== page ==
Basement Theatre Studio, Lower Greys Ave, Auckland

28/02/2013 - 02/03/2013

Basement Theatre, Lower Greys Ave, Auckland

18/02/2014 - 22/02/2014

Playhouse Theatre, Dunedin

18/03/2014 - 22/03/2014

The Office at CBD Bar, 208 Madras St, Christchurch

13/03/2014 - 15/03/2014

People’s Cinema, 57 Manners Street, Wellington

26/02/2014 - 01/03/2014

NZ Fringe Festival 2014

Auckland Fringe 2013

Production Details


Get ready for the visual and comedic feast of the fringe from the winners of ‘Best Comedy’ at 2011 Auckland Fringe: Velcro City at The Basment Theatre, 7pm from the 26th February – 2nd of March . This live-action cartoon follows the lives of citizens in a city held together by hooks and hoops with the entire set and costumes drawn in wicked Crayola felt-tips. Eli and Hamish don onesie jumpsuits covered in Velcro strips to portray dozens of characters in the story of a city turned on its head in just under 60mins!

Eli and Hamish originally hail from Christchurch where they performed together for several years as members of the Court Jesters. Eli trained as an actor at UNITEC, with highlights including playing Lavinia in an all male production of Titus Andronichus, and has also built a strong reputation as a stand-up comedian – he performs regularly as part of FanFiction Comedy and is also a nominee for the Billy T Award in 2013.

Hamish is a video director, cartoonist, writer and performer who has worked up and down the country in a verity of roles and positions since finishing his Fine Arts Degree at Canterbury University. As a duo they won ‘Best Comedy’ at the last Auckland Fringe for their show ‘Square Eye Pair’, which went on to travel to the Edinburgh Fringe in 2012 under the guidance of Rhys Darby and Awesomeness International.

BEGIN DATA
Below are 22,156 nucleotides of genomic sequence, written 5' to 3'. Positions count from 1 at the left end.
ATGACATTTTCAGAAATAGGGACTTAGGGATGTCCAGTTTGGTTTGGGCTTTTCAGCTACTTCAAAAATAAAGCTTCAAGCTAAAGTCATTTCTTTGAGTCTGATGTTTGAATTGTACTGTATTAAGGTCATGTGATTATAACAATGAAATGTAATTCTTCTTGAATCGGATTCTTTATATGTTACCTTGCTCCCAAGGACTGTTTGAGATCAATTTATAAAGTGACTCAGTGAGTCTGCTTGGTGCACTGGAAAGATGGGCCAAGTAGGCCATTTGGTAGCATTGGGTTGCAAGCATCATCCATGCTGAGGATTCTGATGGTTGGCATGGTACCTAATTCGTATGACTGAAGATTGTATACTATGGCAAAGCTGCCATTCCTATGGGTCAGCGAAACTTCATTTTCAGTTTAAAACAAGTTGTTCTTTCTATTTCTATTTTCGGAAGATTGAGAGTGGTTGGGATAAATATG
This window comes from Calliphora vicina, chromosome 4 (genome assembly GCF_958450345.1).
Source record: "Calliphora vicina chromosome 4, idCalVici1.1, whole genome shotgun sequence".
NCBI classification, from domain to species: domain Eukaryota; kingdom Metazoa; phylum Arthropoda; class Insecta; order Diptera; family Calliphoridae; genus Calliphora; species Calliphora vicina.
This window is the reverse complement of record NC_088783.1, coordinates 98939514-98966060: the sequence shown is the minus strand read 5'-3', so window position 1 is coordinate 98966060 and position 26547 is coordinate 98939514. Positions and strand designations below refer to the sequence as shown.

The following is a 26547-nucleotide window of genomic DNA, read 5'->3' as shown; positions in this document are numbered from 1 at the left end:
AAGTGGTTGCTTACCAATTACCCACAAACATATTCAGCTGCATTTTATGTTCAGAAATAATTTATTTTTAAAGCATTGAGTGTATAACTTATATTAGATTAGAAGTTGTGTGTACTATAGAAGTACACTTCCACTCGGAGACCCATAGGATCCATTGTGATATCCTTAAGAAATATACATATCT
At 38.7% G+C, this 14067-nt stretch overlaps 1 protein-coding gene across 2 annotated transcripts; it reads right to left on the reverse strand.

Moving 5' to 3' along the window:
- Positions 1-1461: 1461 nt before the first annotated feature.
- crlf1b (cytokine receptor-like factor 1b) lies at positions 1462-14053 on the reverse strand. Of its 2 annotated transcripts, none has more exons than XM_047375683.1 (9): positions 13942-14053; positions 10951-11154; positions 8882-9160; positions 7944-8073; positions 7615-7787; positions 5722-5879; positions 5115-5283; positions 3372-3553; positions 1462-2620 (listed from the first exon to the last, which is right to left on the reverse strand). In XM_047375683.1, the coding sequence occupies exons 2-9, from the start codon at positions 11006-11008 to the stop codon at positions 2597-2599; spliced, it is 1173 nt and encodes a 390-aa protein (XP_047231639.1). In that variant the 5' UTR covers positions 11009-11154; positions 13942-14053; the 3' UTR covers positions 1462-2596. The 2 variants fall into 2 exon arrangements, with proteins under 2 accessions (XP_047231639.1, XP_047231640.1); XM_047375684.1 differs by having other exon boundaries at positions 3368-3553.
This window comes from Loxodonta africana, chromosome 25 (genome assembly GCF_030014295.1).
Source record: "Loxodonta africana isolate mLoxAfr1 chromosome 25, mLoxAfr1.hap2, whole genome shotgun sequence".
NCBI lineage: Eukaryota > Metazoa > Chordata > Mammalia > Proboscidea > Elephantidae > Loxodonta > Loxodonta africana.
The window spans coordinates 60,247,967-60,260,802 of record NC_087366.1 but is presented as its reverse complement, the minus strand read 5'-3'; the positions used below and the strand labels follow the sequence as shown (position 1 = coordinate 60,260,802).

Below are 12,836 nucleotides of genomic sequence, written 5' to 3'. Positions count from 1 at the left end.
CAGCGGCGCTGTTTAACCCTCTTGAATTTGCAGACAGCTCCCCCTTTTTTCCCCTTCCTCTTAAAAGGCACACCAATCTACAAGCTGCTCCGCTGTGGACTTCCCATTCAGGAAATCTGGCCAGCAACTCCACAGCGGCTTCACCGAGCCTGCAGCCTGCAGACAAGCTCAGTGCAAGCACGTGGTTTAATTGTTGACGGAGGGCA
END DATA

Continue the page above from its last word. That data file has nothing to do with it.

“a sweetly whimsical hour” –

“Mathewson and Parkinson are a delight to watch”– Ben Blakely,

“a hilarious double act” – Keeping up with NZ

“the fun they’re clearly having is infectious, palpable, and an utter joy to watch” –

“You must see it” – the script

Auckland Fringe runs from 15 February to 10 March 2013. For more Auckland Fringe information go to

26th February – 2nd March 2013, 7pm
Duration: 60mins
Venue: The Basement Theatre Studio, Lower Greys Avenue, Auckland CBD
Tickets: $16/14
Bookings: iTicket –  or 09 361 100009 361 1000 

*’Best Comedy 2011 – Square Eye Pair, Best Comedy 2013 – Velcro City

Velcro City plays
18th – 22nd February 2014 @ 7.30pm
The Basement Theatre
Tickets $15 online, $20 doorsales

as part of the New Zealand Fringe
26th Feb – 1st March 2014 at 8.30pm
People’s Cinema
Entry by koha on door 

In Christchurch, 2014:
13th – 15th March @ 7.30pm
The Office at CBD Bar
$15 doorsales only

as part of the Dunedin Fringe 2014
March 18, 19, 20, 21, 22
The Playhouse Theatre 
6:00 pm
60 min
Online Tickets: $12
Door Sales: $15 
Dash Tickets (0800 327 484) 

– See more at:  

Written and performed by Eli Matthewson and Hamish Parkinson.

Directed by Nic Sampson (assisted by Laura Daniel, 2013 season directed by Dan Bain)

Narrated by Jacquie Brown

Lighting Desing and Op by Andrew Potuin

Produced by Delia Cormack

Poster Design by Chye-Ling Huang

Theatre , Comedy ,


A joy to watch

Review by Patrick Davies 19th Mar 2014

Velcro City is “the most German town” in New Zealand and is a great riff on Rural Kiwi, similar in vein to Little Britain. Full of characters formed from caricature but given depth by the two performers on stage it starts with the unveiling of the new town slogan – “Smells Like Community” – and, through a series of unfortunate and seemingly unrelated events, ends up somewhere else altogether. 

The show is like a ‘Harold’: a type of long form improv where performers riff of a subject creating a myriad of narrative lines and characters, slowly bringing them together towards a climax. Looking at the programme (velcroed to the theatre wall so you can take and return), I see a number of names from Auckland’s SNORT, the improv troupe currently at the Basement Theatre. So it’s no surprise that writers, designers and performers, Hamish Parkinson and Eli Matthewson, bring a hefty dose of skill in the narrative and performance of Velcro City

Imagine, if you will, two dolls onto which you can slap simple cardboard illustrations, be they hair, clothes, props, etc. While not a beautifully poetic as, say, Indian Ink’s mask work, it’s damn entertaining and inventive. Each character gets their own ‘look’, clearly defining their parodical nature, and the Velcro allows quick changes for smooth story-telling.